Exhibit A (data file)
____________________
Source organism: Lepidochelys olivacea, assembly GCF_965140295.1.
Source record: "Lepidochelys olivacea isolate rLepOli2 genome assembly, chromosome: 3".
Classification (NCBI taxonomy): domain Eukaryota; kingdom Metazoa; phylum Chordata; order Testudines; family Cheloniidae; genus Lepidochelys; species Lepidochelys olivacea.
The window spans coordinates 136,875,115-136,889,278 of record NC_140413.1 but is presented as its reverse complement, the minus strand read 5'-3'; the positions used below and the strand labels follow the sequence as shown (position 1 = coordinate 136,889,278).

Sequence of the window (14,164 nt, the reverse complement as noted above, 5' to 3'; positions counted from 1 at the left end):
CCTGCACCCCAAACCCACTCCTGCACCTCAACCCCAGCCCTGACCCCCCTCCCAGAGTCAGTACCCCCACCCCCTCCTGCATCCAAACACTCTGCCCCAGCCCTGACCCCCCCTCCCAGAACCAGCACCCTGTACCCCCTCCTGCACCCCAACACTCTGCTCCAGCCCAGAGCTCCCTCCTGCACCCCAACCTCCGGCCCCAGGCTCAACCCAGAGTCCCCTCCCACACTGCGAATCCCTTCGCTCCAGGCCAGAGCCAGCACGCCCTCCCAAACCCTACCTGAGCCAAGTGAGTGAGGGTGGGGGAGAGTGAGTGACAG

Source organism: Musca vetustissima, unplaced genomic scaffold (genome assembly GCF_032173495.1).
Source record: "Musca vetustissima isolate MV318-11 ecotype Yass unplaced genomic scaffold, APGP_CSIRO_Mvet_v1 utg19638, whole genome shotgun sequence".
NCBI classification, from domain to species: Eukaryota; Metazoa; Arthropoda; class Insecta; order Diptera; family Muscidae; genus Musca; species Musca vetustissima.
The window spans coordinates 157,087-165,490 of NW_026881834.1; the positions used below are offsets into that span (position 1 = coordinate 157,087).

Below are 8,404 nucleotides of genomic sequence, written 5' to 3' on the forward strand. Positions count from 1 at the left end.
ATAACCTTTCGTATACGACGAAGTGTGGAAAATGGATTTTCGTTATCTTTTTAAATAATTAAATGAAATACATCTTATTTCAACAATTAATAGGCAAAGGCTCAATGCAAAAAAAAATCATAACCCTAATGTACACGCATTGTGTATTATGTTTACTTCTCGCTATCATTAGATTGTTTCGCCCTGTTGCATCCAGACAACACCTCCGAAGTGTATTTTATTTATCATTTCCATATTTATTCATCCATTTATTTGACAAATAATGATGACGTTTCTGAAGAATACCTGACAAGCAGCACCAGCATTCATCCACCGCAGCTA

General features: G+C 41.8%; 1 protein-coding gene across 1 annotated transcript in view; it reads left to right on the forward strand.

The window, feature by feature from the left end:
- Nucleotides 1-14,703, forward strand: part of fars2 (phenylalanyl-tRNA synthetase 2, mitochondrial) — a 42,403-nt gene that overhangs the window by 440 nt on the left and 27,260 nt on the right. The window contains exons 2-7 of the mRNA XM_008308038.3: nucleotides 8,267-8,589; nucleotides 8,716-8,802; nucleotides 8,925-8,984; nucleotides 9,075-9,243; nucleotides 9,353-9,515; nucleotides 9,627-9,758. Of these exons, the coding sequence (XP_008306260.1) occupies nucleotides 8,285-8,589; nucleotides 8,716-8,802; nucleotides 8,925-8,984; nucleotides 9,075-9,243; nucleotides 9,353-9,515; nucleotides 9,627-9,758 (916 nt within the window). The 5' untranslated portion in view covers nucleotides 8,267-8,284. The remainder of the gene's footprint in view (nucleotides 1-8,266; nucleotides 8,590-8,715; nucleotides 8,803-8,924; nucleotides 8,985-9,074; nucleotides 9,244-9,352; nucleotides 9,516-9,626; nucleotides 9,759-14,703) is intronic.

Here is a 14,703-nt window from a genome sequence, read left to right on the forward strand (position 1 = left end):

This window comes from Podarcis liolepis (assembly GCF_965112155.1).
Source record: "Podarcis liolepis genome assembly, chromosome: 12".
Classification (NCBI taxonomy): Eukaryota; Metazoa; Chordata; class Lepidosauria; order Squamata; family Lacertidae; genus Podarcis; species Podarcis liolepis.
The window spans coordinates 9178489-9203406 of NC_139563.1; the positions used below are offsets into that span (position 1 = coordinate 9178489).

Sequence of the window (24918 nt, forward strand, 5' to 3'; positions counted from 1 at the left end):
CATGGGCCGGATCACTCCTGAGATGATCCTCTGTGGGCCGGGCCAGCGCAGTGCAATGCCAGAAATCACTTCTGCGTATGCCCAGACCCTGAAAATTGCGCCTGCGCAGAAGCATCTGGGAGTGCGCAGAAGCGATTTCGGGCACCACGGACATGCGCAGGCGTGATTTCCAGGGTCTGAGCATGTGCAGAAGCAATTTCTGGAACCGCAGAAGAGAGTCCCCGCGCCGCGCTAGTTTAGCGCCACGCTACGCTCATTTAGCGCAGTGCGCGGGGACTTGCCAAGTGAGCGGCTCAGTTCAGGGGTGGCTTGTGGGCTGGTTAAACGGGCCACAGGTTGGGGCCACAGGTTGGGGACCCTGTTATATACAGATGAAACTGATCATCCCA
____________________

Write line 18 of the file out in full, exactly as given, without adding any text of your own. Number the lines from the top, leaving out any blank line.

Source record: "Podarcis liolepis genome assembly, chromosome: 12".